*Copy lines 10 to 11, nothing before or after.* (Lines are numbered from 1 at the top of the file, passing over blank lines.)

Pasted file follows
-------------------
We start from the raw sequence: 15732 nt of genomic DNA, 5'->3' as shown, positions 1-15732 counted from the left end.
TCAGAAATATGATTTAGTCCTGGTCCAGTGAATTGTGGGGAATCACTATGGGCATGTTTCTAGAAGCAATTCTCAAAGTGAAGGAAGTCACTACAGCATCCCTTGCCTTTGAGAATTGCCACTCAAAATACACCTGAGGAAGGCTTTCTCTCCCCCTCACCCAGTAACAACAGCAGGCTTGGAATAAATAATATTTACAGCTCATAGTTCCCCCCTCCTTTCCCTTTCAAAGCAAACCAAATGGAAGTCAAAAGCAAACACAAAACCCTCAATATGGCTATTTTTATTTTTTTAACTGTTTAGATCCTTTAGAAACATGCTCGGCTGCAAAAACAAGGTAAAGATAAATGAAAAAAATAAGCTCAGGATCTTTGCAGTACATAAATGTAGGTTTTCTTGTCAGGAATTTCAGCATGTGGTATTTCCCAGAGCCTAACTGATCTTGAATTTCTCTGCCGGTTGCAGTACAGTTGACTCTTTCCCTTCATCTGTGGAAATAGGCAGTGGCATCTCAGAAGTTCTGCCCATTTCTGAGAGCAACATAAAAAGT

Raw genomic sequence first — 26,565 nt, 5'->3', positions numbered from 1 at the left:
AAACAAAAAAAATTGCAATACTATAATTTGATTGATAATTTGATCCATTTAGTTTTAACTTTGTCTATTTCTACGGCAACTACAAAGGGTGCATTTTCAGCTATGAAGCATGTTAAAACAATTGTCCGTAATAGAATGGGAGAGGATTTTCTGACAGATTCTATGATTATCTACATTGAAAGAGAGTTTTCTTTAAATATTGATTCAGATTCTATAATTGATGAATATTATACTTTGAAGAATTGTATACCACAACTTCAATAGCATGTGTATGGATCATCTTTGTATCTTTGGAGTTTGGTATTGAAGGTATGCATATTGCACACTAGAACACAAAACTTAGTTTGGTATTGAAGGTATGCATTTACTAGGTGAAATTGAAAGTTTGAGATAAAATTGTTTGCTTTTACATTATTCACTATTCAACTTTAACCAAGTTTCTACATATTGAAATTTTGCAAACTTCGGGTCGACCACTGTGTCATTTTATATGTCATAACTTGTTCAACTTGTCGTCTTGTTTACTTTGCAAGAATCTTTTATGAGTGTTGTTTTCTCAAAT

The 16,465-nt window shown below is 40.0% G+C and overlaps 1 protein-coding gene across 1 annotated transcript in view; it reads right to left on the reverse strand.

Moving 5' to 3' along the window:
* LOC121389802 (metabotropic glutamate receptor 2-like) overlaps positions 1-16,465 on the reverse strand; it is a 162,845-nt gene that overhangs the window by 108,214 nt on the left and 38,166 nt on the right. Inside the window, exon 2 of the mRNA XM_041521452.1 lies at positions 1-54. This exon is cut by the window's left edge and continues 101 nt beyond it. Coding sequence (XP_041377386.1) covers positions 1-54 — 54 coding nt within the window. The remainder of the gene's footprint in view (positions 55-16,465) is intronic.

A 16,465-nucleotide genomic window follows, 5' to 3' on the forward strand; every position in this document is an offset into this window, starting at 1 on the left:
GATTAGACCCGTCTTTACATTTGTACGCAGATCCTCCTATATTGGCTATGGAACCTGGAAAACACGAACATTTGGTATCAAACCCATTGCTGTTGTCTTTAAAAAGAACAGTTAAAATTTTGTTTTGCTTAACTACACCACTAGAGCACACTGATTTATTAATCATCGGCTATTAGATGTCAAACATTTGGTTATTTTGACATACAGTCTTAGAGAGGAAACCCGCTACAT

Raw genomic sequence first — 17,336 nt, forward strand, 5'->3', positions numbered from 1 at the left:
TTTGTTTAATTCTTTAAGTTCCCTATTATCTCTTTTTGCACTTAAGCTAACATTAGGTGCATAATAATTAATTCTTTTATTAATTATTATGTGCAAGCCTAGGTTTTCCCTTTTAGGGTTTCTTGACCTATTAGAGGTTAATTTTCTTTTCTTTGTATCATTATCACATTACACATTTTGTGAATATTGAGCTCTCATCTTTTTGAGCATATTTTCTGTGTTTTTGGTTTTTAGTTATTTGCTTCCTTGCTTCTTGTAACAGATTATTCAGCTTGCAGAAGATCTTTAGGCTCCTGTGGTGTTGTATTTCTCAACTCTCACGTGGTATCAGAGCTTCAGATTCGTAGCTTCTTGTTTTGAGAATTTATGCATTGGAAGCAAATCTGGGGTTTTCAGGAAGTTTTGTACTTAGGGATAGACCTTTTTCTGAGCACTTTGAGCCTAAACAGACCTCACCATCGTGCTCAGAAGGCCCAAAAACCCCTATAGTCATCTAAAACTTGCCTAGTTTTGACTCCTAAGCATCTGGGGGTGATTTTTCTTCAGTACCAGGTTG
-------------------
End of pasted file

Raw genomic sequence first — 17,336 nt, forward strand, 5'->3', positions numbered from 1 at the left:
TTTGTTTAATTCTTTAAGTTCCCTATTATCTCTTTTTGCACTTAAGCTAACATTAGGTGCATAATAATTAATTCTTTTATTAATTATTATGTGCAAGCCTAGGTTTTCCCTTTTAGGGTTTCTTGACCTATTAGAGGTTAATTTTCTTTTCTTTGTATCATTATCACATTACACATTTTGTGAATATTGAGCTCTCATCTTTTTGAGCATATTTTCTGTGTTTTTGGTTTTTAGTTATTTGCTTCCTTGCTTCTTGTAACAGATTATTCAGCTTGCAGAAGATCTTTAGGCTCCTGTGGTGTTGTATTTCTCAACTCTCACGTGGTATCAGAGCTTCAGATTCGTAGCTTCTTGTTTTGAGAATTTATGCATTGGAAGCAAATCTGGGGTTTTCAGGAAGTTTTGTACTTAGGGATAGACCTTTTTCTGAGCACTTTGAGCCTAAACAGACCTCACCATCGTGCTCAGAAGGCCCAAAAACCCCTATAGTCATCTAAAACTTGCCTAGTTTTGACTCCTAAGCATCTGGGGGTGATTTTTCTTCAGTACCAGGTTG